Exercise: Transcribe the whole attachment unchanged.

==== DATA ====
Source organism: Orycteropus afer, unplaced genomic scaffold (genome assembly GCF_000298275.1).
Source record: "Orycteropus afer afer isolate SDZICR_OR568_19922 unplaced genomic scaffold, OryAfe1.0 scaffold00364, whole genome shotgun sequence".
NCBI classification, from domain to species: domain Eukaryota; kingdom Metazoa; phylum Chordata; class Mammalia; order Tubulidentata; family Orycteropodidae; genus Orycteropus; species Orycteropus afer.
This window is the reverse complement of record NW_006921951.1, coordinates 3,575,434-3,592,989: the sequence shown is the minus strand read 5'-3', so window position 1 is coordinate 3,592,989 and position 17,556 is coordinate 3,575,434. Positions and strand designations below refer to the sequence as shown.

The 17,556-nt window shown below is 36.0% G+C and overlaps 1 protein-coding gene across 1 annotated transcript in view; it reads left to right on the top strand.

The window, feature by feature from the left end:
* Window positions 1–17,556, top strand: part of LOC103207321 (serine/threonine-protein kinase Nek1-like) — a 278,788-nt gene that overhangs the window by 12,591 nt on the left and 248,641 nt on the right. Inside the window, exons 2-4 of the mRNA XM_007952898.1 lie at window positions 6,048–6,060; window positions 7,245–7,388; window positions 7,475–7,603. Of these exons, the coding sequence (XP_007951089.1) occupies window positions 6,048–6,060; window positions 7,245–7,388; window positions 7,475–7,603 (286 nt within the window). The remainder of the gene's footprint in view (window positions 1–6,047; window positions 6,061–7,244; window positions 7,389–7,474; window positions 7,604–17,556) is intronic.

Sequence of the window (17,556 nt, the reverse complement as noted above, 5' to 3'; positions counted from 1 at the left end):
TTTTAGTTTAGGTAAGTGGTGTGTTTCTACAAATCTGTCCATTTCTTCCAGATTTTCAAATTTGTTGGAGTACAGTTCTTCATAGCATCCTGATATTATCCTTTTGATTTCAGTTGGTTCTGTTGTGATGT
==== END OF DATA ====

Source organism: Orycteropus afer, unplaced genomic scaffold (genome assembly GCF_000298275.1).
Source record: "Orycteropus afer afer isolate SDZICR_OR568_19922 unplaced genomic scaffold, OryAfe1.0 scaffold00364, whole genome shotgun sequence".
NCBI classification, from domain to species: domain Eukaryota; kingdom Metazoa; phylum Chordata; class Mammalia; order Tubulidentata; family Orycteropodidae; genus Orycteropus; species Orycteropus afer.
This window is the reverse complement of record NW_006921951.1, coordinates 3,575,434-3,592,989: the sequence shown is the minus strand read 5'-3', so window position 1 is coordinate 3,592,989 and position 17,556 is coordinate 3,575,434. Positions and strand designations below refer to the sequence as shown.

The 17,556-nt window shown below is 36.0% G+C and overlaps 1 protein-coding gene across 1 annotated transcript in view; it reads left to right on the top strand.

The window, feature by feature from the left end:
* Window positions 1–17,556, top strand: part of LOC103207321 (serine/threonine-protein kinase Nek1-like) — a 278,788-nt gene that overhangs the window by 12,591 nt on the left and 248,641 nt on the right. Inside the window, exons 2-4 of the mRNA XM_007952898.1 lie at window positions 6,048–6,060; window positions 7,245–7,388; window positions 7,475–7,603. Of these exons, the coding sequence (XP_007951089.1) occupies window positions 6,048–6,060; window positions 7,245–7,388; window positions 7,475–7,603 (286 nt within the window). The remainder of the gene's footprint in view (window positions 1–6,047; window positions 6,061–7,244; window positions 7,389–7,474; window positions 7,604–17,556) is intronic.

Sequence of the window (17,556 nt, the reverse complement as noted above, 5' to 3'; positions counted from 1 at the left end):
TTTTAGTTTAGGTAAGTGGTGTGTTTCTACAAATCTGTCCATTTCTTCCAGATTTTCAAATTTGTTGGAGTACAGTTCTTCATAGCATCCTGATATTATCCTTTTGATTTCAGTTGGTTCTGTTGTGATGT